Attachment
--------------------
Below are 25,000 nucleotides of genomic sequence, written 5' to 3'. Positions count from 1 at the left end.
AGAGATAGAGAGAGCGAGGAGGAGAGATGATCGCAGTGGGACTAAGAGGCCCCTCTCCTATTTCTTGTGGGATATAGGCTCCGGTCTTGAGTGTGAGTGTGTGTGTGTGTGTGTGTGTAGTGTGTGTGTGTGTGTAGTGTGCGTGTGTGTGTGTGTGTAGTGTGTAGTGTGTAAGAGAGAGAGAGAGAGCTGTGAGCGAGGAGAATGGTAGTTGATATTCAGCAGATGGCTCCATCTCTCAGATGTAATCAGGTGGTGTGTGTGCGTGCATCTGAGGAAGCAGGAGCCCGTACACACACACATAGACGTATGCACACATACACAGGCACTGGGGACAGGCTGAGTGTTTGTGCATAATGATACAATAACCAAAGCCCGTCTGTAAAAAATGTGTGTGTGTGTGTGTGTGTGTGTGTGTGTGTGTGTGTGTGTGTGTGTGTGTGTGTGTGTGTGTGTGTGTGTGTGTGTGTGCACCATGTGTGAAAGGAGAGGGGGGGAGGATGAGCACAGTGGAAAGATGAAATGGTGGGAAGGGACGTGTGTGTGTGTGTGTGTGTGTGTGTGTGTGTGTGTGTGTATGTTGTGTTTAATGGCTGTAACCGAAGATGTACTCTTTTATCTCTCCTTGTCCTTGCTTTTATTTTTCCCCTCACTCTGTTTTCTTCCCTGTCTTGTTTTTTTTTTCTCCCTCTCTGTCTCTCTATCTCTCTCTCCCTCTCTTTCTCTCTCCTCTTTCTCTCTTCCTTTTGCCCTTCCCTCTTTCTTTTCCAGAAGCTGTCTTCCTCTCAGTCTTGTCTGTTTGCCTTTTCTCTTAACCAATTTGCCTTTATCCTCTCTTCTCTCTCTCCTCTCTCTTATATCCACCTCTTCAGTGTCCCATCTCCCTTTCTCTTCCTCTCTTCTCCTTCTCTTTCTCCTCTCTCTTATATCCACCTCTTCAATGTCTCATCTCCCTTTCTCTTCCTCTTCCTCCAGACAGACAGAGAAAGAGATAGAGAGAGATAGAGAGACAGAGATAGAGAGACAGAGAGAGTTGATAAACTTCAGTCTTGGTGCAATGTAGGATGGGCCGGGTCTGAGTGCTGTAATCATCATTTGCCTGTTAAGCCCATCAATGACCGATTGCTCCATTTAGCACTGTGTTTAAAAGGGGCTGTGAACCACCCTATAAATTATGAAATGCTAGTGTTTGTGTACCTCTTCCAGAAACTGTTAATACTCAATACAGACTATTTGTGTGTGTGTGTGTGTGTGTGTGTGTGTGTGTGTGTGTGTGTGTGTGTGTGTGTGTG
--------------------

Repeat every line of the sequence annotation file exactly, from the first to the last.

Below are 25,000 nucleotides of genomic sequence, written 5' to 3'. Positions count from 1 at the left end.
AGAGATAGAGAGAGCGAGGAGGAGAGATGATCGCAGTGGGACTAAGAGGCCCCTCTCCTATTTCTTGTGGGATATAGGCTCCGGTCTTGAGTGTGAGTGTGTGTGTGTGTGTGTGTGTAGTGTGTGTGTGTGTGTAGTGTGCGTGTGTGTGTGTGTGTAGTGTGTAGTGTGTAAGAGAGAGAGAGAGAGCTGTGAGCGAGGAGAATGGTAGTTGATATTCAGCAGATGGCTCCATCTCTCAGATGTAATCAGGTGGTGTGTGTGCGTGCATCTGAGGAAGCAGGAGCCCGTACACACACACATAGACGTATGCACACATACACAGGCACTGGGGACAGGCTGAGTGTTTGTGCATAATGATACAATAACCAAAGCCCGTCTGTAAAAAATGTGTGTGTGTGTGTGTGTGTGTGTGTGTGTGTGTGTGTGTGTGTGTGTGTGTGTGTGTGTGTGTGTGTGTGTGTGTGTGTGCACCATGTGTGAAAGGAGAGGGGGGGAGGATGAGCACAGTGGAAAGATGAAATGGTGGGAAGGGACGTGTGTGTGTGTGTGTGTGTGTGTGTGTGTGTGTGTGTGTATGTTGTGTTTAATGGCTGTAACCGAAGATGTACTCTTTTATCTCTCCTTGTCCTTGCTTTTATTTTTCCCCTCACTCTGTTTTCTTCCCTGTCTTGTTTTTTTTTTCTCCCTCTCTGTCTCTCTATCTCTCTCTCCCTCTCTTTCTCTCTCCTCTTTCTCTCTTCCTTTTGCCCTTCCCTCTTTCTTTTCCAGAAGCTGTCTTCCTCTCAGTCTTGTCTGTTTGCCTTTTCTCTTAACCAATTTGCCTTTATCCTCTCTTCTCTCTCTCCTCTCTCTTATATCCACCTCTTCAGTGTCCCATCTCCCTTTCTCTTCCTCTCTTCTCCTTCTCTTTCTCCTCTCTCTTATATCCACCTCTTCAATGTCTCATCTCCCTTTCTCTTCCTCTTCCTCCAGACAGACAGAGAAAGAGATAGAGAGAGATAGAGAGACAGAGATAGAGAGACAGAGAGAGTTGATAAACTTCAGTCTTGGTGCAATGTAGGATGGGCCGGGTCTGAGTGCTGTAATCATCATTTGCCTGTTAAGCCCATCAATGACCGATTGCTCCATTTAGCACTGTGTTTAAAAGGGGCTGTGAACCACCCTATAAATTATGAAATGCTAGTGTTTGTGTACCTCTTCCAGAAACTGTTAATACTCAATACAGACTATTTGTGTGTGTGTGTGTGTGTGTGTGTGTGTGTGTGTGTGTGTGTGTGTGTGTGTGTGTG